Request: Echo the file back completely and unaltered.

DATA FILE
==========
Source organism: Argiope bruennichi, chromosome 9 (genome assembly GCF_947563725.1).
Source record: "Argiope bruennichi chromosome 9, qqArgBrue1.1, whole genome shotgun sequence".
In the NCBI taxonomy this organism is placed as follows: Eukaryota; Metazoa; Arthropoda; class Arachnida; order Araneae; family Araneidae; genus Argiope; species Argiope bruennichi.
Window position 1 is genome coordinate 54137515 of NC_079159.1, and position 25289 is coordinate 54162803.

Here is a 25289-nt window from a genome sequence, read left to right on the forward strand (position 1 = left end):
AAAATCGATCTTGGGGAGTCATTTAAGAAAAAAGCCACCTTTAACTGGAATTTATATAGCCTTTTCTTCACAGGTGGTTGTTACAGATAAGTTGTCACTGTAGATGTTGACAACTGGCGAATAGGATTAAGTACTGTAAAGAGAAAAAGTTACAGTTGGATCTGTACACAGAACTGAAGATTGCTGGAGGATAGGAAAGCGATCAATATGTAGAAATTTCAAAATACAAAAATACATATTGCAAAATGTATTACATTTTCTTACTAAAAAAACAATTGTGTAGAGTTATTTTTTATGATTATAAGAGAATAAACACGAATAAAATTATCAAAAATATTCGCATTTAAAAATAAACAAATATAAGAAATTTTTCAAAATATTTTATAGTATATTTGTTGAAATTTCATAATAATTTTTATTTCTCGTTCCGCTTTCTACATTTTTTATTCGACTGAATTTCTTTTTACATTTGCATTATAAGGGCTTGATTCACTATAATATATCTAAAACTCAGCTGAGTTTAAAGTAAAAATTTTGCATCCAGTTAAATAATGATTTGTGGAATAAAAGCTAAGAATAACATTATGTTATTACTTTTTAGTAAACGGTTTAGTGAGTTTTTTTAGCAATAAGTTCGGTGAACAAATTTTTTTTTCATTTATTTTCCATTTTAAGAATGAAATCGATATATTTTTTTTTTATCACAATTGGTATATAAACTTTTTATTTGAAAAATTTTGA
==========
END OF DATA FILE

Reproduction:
Source organism: Argiope bruennichi, chromosome 9 (genome assembly GCF_947563725.1).
Source record: "Argiope bruennichi chromosome 9, qqArgBrue1.1, whole genome shotgun sequence".
In the NCBI taxonomy this organism is placed as follows: Eukaryota; Metazoa; Arthropoda; class Arachnida; order Araneae; family Araneidae; genus Argiope; species Argiope bruennichi.
Window position 1 is genome coordinate 54137515 of NC_079159.1, and position 25289 is coordinate 54162803.

Here is a 25289-nt window from a genome sequence, read left to right on the forward strand (position 1 = left end):
AAAATCGATCTTGGGGAGTCATTTAAGAAAAAAGCCACCTTTAACTGGAATTTATATAGCCTTTTCTTCACAGGTGGTTGTTACAGATAAGTTGTCACTGTAGATGTTGACAACTGGCGAATAGGATTAAGTACTGTAAAGAGAAAAAGTTACAGTTGGATCTGTACACAGAACTGAAGATTGCTGGAGGATAGGAAAGCGATCAATATGTAGAAATTTCAAAATACAAAAATACATATTGCAAAATGTATTACATTTTCTTACTAAAAAAACAATTGTGTAGAGTTATTTTTTATGATTATAAGAGAATAAACACGAATAAAATTATCAAAAATATTCGCATTTAAAAATAAACAAATATAAGAAATTTTTCAAAATATTTTATAGTATATTTGTTGAAATTTCATAATAATTTTTATTTCTCGTTCCGCTTTCTACATTTTTTATTCGACTGAATTTCTTTTTACATTTGCATTATAAGGGCTTGATTCACTATAATATATCTAAAACTCAGCTGAGTTTAAAGTAAAAATTTTGCATCCAGTTAAATAATGATTTGTGGAATAAAAGCTAAGAATAACATTATGTTATTACTTTTTAGTAAACGGTTTAGTGAGTTTTTTTAGCAATAAGTTCGGTGAACAAATTTTTTTTTCATTTATTTTCCATTTTAAGAATGAAATCGATATATTTTTTTTTTATCACAATTGGTATATAAACTTTTTATTTGAAAAATTTTGA